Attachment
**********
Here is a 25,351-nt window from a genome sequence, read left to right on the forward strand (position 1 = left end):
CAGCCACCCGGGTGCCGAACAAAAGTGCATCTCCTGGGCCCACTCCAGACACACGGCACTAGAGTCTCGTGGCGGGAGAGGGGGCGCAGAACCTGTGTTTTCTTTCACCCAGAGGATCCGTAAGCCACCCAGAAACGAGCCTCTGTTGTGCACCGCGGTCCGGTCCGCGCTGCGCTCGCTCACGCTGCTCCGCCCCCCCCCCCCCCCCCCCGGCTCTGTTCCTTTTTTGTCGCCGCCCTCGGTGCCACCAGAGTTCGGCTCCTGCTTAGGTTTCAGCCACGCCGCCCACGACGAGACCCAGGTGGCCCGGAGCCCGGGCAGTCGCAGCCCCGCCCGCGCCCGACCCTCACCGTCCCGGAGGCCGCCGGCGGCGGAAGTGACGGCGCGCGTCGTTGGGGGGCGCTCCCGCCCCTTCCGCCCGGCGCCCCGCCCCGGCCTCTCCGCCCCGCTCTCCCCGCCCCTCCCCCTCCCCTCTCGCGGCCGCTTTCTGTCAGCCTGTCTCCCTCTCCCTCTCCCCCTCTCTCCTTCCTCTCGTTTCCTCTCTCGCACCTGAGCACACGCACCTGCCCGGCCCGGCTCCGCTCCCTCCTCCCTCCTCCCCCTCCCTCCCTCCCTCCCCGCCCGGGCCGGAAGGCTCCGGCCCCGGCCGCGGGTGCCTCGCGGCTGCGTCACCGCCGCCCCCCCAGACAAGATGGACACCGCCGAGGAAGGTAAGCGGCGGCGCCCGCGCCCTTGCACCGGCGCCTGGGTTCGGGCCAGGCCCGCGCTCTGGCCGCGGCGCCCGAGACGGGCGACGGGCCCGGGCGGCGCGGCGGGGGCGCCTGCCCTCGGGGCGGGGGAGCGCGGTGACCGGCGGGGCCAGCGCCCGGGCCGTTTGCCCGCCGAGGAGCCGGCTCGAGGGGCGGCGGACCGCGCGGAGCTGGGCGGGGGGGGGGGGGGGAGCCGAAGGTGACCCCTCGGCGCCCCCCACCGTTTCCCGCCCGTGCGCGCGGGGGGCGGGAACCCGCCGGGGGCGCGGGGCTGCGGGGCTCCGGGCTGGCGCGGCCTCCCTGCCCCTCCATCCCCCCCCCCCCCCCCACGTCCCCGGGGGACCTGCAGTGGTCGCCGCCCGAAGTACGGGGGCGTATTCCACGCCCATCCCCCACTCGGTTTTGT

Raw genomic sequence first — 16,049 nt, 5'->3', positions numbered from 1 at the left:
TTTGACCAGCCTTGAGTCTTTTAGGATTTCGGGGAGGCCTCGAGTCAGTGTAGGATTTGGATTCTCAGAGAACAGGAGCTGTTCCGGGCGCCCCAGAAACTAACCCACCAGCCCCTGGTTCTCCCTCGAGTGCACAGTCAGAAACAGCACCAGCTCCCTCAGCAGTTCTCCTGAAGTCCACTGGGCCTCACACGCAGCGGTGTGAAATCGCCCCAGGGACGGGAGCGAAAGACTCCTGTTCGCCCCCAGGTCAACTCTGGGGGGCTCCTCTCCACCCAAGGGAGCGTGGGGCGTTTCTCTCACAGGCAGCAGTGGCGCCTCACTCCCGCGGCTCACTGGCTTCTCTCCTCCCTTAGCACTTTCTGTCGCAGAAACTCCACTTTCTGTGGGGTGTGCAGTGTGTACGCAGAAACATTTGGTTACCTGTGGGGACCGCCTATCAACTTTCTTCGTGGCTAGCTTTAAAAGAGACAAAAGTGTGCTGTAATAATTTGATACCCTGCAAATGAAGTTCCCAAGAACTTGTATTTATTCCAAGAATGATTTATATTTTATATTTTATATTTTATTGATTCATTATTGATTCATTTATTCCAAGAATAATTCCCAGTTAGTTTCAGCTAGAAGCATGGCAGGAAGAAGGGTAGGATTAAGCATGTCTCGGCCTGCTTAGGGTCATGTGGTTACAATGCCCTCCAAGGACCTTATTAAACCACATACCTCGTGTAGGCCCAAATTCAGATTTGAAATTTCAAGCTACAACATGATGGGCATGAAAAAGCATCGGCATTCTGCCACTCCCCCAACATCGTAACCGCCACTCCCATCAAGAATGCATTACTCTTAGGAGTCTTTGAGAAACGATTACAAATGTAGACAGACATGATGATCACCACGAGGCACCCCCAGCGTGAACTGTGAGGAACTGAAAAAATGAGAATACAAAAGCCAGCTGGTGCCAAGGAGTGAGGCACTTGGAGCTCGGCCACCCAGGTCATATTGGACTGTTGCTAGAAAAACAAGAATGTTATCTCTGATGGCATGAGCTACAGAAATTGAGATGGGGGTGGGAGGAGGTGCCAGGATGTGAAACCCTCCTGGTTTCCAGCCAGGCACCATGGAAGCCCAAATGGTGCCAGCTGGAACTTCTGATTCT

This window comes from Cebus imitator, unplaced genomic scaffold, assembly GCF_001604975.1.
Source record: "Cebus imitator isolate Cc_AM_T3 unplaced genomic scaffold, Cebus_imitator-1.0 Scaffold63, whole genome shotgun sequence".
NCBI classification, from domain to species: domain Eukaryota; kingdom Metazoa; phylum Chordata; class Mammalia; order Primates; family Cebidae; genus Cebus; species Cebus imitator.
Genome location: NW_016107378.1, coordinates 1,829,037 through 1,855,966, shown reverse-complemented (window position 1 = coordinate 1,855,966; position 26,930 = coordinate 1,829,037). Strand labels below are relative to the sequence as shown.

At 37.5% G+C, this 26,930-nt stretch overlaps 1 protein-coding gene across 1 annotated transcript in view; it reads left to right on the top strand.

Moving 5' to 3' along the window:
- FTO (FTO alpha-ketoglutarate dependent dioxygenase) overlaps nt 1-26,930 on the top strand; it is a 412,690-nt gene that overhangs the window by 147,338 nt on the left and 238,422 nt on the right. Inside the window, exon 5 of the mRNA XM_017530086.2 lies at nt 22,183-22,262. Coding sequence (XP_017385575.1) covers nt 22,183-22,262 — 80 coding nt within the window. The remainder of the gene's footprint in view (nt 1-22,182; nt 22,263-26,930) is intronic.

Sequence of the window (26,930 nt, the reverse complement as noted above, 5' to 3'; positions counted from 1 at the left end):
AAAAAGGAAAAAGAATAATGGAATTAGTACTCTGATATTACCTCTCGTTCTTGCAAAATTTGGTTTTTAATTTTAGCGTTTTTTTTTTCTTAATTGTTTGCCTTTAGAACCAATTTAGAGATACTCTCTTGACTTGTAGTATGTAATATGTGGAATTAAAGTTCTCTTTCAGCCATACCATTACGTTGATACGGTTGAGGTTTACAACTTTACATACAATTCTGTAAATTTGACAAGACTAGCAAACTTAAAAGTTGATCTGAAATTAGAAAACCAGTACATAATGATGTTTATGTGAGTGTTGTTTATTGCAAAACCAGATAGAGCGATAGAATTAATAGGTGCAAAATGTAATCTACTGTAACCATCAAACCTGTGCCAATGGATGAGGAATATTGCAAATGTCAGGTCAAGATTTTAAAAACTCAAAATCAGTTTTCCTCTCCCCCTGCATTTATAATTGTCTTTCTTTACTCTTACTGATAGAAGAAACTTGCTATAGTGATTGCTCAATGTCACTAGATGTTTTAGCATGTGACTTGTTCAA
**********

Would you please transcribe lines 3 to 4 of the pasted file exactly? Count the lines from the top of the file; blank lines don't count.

Raw genomic sequence first — 16,049 nt, 5'->3', positions numbered from 1 at the left:
TTTGACCAGCCTTGAGTCTTTTAGGATTTCGGGGAGGCCTCGAGTCAGTGTAGGATTTGGATTCTCAGAGAACAGGAGCTGTTCCGGGCGCCCCAGAAACTAACCCACCAGCCCCTGGTTCTCCCTCGAGTGCACAGTCAGAAACAGCACCAGCTCCCTCAGCAGTTCTCCTGAAGTCCACTGGGCCTCACACGCAGCGGTGTGAAATCGCCCCAGGGACGGGAGCGAAAGACTCCTGTTCGCCCCCAGGTCAACTCTGGGGGGCTCCTCTCCACCCAAGGGAGCGTGGGGCGTTTCTCTCACAGGCAGCAGTGGCGCCTCACTCCCGCGGCTCACTGGCTTCTCTCCTCCCTTAGCACTTTCTGTCGCAGAAACTCCACTTTCTGTGGGGTGTGCAGTGTGTACGCAGAAACATTTGGTTACCTGTGGGGACCGCCTATCAACTTTCTTCGTGGCTAGCTTTAAAAGAGACAAAAGTGTGCTGTAATAATTTGATACCCTGCAAATGAAGTTCCCAAGAACTTGTATTTATTCCAAGAATGATTTATATTTTATATTTTATATTTTATTGATTCATTATTGATTCATTTATTCCAAGAATAATTCCCAGTTAGTTTCAGCTAGAAGCATGGCAGGAAGAAGGGTAGGATTAAGCATGTCTCGGCCTGCTTAGGGTCATGTGGTTACAATGCCCTCCAAGGACCTTATTAAACCACATACCTCGTGTAGGCCCAAATTCAGATTTGAAATTTCAAGCTACAACATGATGGGCATGAAAAAGCATCGGCATTCTGCCACTCCCCCAACATCGTAACCGCCACTCCCATCAAGAATGCATTACTCTTAGGAGTCTTTGAGAAACGATTACAAATGTAGACAGACATGATGATCACCACGAGGCACCCCCAGCGTGAACTGTGAGGAACTGAAAAAATGAGAATACAAAAGCCAGCTGGTGCCAAGGAGTGAGGCACTTGGAGCTCGGCCACCCAGGTCATATTGGACTGTTGCTAGAAAAACAAGAATGTTATCTCTGATGGCATGAGCTACAGAAATTGAGATGGGGGTGGGAGGAGGTGCCAGGATGTGAAACCCTCCTGGTTTCCAGCCAGGCACCATGGAAGCCCAAATGGTGCCAGCTGGAACTTCTGATTCT